Bottoms up- It’s a fairly common expression used to kick off a round of drinks, but you probably didn’t need me to tell you that. This one has its roots in England.
Okay, so, imagine you’re part of a group of 18th century English sailors called a press gang. Your job is to go ashore & persuade (also known as beating the ever-loving snot out of) young men from town to join the navy. You have a quota of men to recruit or face a beating from your superior officer, yourself.
Even so, beatings, as common as they are, are a last resort & to avoid the trouble having to beat the piss out of someone until they say, “Yes,” you’ll have to come up with a way to outsmart a room full of obliterated 20 year-olds into enlisting.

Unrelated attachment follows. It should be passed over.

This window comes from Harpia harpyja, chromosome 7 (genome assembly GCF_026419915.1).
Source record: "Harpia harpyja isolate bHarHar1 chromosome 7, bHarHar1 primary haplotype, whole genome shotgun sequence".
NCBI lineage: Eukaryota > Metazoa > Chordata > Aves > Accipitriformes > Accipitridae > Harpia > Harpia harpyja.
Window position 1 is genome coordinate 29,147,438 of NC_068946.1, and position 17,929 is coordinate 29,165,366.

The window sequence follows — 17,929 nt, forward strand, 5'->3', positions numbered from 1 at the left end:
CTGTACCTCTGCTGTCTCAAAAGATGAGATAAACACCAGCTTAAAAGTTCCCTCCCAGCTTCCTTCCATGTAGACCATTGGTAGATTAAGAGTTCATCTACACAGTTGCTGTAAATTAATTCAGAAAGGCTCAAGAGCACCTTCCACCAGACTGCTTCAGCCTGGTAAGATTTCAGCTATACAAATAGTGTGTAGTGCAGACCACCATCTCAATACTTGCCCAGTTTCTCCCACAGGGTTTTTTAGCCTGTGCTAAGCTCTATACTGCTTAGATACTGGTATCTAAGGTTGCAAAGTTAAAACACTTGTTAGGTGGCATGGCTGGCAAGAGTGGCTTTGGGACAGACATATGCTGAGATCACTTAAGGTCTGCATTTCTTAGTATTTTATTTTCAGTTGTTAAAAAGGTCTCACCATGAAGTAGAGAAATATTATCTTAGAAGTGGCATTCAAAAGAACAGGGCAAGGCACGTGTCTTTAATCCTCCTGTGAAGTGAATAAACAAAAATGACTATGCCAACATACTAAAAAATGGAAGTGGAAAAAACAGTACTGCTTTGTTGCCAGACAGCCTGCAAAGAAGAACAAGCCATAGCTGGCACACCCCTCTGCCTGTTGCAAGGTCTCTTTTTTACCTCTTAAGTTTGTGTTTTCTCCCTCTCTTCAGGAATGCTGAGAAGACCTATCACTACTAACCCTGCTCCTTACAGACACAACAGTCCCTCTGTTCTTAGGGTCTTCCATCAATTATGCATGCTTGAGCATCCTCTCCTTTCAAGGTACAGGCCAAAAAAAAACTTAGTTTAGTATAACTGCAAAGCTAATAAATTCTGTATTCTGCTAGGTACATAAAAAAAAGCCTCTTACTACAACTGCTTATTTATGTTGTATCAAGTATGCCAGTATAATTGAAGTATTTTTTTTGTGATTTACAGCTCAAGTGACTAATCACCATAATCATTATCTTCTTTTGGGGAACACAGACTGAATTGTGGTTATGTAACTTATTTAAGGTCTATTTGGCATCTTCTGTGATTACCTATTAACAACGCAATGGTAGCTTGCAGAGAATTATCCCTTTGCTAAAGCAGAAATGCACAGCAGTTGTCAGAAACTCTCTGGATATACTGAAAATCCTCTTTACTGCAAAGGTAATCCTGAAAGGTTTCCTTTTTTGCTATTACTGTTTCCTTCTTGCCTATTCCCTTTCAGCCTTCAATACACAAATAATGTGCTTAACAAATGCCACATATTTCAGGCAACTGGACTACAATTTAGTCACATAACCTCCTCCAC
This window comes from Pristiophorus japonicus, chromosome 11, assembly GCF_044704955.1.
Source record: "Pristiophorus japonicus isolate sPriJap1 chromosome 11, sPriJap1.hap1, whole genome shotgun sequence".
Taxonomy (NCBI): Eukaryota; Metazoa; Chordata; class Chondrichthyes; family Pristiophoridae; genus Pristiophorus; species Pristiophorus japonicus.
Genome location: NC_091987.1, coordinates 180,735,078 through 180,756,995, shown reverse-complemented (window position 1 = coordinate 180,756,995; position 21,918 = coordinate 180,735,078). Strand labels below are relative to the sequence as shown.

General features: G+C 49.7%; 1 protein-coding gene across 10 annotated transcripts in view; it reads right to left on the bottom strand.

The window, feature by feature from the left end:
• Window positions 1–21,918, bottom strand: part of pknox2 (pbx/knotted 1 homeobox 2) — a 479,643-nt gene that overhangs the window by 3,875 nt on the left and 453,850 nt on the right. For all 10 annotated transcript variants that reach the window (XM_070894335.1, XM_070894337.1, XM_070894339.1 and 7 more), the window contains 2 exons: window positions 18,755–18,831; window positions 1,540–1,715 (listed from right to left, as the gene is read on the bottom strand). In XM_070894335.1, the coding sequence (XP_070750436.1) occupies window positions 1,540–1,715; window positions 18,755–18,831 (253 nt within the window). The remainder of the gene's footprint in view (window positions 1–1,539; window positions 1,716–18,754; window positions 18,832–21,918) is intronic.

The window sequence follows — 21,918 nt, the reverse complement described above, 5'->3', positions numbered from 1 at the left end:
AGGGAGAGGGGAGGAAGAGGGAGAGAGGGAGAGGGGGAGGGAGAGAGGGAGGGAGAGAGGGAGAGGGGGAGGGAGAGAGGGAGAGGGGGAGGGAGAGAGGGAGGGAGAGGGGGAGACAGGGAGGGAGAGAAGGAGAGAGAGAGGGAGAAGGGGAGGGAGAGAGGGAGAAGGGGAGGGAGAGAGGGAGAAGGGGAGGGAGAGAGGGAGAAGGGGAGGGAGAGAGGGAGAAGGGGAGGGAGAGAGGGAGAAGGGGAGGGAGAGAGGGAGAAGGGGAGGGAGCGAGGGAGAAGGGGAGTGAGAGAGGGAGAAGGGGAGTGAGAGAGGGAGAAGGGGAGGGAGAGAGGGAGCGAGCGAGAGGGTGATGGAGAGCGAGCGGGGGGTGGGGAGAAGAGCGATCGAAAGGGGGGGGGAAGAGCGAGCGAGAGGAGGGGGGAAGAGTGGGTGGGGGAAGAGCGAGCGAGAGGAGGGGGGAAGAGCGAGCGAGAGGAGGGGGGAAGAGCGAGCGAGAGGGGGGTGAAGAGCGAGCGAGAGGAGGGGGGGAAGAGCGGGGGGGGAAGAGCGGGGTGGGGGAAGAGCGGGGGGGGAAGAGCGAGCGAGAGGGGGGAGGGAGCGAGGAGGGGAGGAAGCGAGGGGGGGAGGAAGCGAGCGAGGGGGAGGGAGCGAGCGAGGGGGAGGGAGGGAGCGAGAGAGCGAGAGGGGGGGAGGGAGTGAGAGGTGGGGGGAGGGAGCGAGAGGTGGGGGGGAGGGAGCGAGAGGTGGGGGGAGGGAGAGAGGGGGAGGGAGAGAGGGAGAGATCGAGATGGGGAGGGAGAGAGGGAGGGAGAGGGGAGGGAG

Here’s your plan: Find a drunk man, & when he isn’t looking, drop a shilling coin into his stone beer mug. It’s alright; he won’t see it until he’s finished because the stone mug isn’t clear & by that time, you can claim to have paid for his beer in exchange his service. Boom. New sailor to fill that spot manning the 12 pounder, that’s been vacant since the old guy took a foot long cannon ball splinter to his face.
After a little while, the pubs started catching on & fixed this by putting glass bottoms to their mugs. They’d always remind customers to put their bottoms up & check to see if there was a coin. If there was, they could find out who put it there & kick them out. Although, I can only assume this would end in a giant bar brawl, with both you & the drunk guy being dragged out by the press gang anyway.
Seriously, you didn’t mess with those guys.
There you have it. Now you know. You’re welcome.